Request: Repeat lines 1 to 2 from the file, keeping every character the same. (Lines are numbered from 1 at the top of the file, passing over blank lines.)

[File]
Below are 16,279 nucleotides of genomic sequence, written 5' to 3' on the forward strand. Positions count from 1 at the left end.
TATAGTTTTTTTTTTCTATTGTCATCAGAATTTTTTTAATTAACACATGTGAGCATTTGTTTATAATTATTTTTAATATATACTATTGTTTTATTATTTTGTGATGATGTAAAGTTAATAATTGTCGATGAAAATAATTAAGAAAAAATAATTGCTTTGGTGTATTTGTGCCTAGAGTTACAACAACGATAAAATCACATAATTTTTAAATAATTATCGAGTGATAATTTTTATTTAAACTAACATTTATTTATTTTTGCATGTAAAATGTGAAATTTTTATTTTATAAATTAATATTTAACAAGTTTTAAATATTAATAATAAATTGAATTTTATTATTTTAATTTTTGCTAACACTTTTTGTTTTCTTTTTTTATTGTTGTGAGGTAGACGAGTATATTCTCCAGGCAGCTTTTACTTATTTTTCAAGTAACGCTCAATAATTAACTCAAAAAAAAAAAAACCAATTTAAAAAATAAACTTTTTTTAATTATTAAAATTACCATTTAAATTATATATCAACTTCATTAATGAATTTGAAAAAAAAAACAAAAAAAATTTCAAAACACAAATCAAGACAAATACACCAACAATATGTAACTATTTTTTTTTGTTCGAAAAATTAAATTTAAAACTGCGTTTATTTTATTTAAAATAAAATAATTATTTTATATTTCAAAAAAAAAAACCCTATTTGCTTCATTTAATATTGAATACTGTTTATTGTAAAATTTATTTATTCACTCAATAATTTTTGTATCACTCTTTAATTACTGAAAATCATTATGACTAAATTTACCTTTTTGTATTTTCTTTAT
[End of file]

Below are 16,279 nucleotides of genomic sequence, written 5' to 3' on the forward strand. Positions count from 1 at the left end.
TATAGTTTTTTTTTTCTATTGTCATCAGAATTTTTTTAATTAACACATGTGAGCATTTGTTTATAATTATTTTTAATATATACTATTGTTTTATTATTTTGTGATGATGTAAAGTTAATAATTGTCGATGAAAATAATTAAGAAAAAATAATTGCTTTGGTGTATTTGTGCCTAGAGTTACAACAACGATAAAATCACATAATTTTTAAATAATTATCGAGTGATAATTTTTATTTAAACTAACATTTATTTATTTTTGCATGTAAAATGTGAAATTTTTATTTTATAAATTAATATTTAACAAGTTTTAAATATTAATAATAAATTGAATTTTATTATTTTAATTTTTGCTAACACTTTTTGTTTTCTTTTTTTATTGTTGTGAGGTAGACGAGTATATTCTCCAGGCAGCTTTTACTTATTTTTCAAGTAACGCTCAATAATTAACTCAAAAAAAAAAAAACCAATTTAAAAAATAAACTTTTTTTAATTATTAAAATTACCATTTAAATTATATATCAACTTCATTAATGAATTTGAAAAAAAAAACAAAAAAAATTTCAAAACACAAATCAAGACAAATACACCAACAATATGTAACTATTTTTTTTTGTTCGAAAAATTAAATTTAAAACTGCGTTTATTTTATTTAAAATAAAATAATTATTTTATATTTCAAAAAAAAAAACCCTATTTGCTTCATTTAATATTGAATACTGTTTATTGTAAAATTTATTTATTCACTCAATAATTTTTGTATCACTCTTTAATTACTGAAAATCATTATGACTAAATTTACCTTTTTGTATTTTCTTTAT